The Solar Foundation, along with the Solar Energy Industries Association, published a diversity report earlier this year that found that executive leadership in solar companies is almost exclusively white men. It also found that women and African Americans are underrepresented in the industry. (The 2018 solar census found that 7.6% of 242,000 solar workers nationwide are African American.) The industry association has called on solar companies to diversify, calling it a business imperative.
But there are people and organizations working to improve equality in the solar industry. One of them is GRID Alternatives, based in Oakland, California. It serves Native American communities and underserved neighborhoods in California, Colorado, and the mid-Atlantic region. It also has programs in Nicaragua and Nepal. It has installed more than 10,000 rooftop solar systems in the communities it serves.
GRID Alternatives provides training for people who are interested in employment opportunities in the solar field. On its website it says, “At GRID Alternatives, we believe that a successful transition to clean, renewable energy needs to include everyone. We are working across the United States and internationally to make renewable energy technology and job training accessible to underserved communities.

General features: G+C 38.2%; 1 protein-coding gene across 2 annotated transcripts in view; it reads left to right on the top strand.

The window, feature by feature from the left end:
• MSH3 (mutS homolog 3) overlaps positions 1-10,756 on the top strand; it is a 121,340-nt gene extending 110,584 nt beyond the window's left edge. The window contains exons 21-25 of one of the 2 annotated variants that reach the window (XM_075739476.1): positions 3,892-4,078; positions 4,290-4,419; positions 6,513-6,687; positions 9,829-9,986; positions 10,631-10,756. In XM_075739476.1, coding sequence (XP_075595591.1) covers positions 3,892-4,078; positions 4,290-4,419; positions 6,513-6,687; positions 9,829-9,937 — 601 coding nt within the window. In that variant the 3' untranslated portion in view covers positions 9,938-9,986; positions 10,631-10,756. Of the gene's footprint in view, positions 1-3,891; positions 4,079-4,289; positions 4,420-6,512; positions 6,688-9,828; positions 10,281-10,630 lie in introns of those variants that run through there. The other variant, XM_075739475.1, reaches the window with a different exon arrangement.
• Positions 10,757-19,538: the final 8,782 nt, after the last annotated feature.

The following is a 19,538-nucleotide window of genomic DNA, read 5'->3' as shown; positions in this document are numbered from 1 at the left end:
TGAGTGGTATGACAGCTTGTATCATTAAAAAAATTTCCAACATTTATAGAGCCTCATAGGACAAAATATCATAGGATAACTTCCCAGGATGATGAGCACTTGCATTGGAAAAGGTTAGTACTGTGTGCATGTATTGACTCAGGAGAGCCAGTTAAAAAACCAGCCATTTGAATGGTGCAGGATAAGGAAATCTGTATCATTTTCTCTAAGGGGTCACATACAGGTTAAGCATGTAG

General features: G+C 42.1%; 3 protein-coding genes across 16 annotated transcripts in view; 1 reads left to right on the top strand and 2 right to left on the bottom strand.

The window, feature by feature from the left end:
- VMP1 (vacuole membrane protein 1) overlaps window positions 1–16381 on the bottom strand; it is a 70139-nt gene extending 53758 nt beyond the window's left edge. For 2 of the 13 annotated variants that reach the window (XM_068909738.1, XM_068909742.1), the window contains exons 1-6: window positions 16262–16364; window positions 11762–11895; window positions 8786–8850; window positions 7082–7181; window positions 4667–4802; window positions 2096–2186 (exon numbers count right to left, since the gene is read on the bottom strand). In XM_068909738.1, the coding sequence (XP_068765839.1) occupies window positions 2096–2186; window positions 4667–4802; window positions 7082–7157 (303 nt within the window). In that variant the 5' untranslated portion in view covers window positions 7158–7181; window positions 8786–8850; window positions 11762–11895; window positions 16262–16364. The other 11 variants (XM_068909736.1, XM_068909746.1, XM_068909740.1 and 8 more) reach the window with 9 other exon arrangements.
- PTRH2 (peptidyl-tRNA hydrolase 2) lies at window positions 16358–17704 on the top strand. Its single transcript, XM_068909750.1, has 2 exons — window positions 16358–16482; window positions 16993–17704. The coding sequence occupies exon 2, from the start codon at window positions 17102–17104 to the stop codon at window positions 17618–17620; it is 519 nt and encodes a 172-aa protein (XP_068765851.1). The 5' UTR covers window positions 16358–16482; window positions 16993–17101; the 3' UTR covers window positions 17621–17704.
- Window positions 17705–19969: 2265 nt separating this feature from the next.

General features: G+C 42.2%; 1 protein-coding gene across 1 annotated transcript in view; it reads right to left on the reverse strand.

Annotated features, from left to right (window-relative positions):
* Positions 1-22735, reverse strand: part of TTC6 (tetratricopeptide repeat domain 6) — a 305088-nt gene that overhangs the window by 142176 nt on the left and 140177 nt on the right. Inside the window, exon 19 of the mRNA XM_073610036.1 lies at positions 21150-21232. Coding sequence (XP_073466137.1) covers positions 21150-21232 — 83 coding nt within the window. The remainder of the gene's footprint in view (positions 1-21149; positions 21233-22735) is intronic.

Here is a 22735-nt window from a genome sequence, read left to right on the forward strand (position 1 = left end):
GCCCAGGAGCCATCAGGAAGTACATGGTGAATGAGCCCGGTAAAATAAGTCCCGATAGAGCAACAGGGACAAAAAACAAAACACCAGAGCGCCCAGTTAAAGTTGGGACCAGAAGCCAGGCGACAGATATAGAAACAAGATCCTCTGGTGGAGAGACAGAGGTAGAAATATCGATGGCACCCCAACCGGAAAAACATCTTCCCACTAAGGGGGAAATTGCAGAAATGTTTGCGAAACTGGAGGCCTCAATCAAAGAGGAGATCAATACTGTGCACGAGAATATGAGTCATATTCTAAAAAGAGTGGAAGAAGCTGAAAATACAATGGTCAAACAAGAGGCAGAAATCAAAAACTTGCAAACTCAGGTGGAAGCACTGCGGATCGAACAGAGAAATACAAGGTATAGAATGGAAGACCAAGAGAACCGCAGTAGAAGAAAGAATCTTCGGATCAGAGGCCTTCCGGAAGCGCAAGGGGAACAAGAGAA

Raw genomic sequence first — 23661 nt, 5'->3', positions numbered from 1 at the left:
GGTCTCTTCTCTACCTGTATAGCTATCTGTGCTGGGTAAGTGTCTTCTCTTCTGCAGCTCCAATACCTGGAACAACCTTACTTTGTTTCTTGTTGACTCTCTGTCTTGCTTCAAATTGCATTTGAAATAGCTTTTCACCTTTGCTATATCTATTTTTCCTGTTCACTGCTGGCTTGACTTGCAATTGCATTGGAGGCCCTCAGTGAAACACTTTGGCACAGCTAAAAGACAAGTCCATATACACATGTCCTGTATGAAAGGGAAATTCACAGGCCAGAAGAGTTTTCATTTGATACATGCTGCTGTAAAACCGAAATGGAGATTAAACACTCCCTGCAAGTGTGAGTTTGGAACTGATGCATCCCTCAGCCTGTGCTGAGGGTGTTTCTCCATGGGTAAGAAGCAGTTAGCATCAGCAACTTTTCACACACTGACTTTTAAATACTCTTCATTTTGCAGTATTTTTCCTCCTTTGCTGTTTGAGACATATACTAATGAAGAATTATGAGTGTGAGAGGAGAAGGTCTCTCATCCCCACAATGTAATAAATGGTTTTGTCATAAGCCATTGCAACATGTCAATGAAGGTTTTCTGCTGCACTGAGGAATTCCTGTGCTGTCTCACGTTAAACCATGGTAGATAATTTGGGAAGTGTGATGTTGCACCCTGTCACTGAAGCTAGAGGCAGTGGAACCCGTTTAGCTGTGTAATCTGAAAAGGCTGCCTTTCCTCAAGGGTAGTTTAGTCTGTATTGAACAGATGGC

“Renewable energy can drive economic growth and environmental benefits in communities most impacted by underemployment, pollution and climate change. GRID Alternatives is a national leader in making clean, affordable solar power and solar jobs accessible to low-income communities and communities of color, and our energy access work is powering off-grid communities across the globe. GRID’s vision: a successful transition to clean, renewable energy that includes everyone.”
To be successful, the solar power revolution must include everyone, not just some. With help from people like Jason Carney and organizations like GRID Alternatives, the true potential of the power the sun gives the Earth every day can be realized.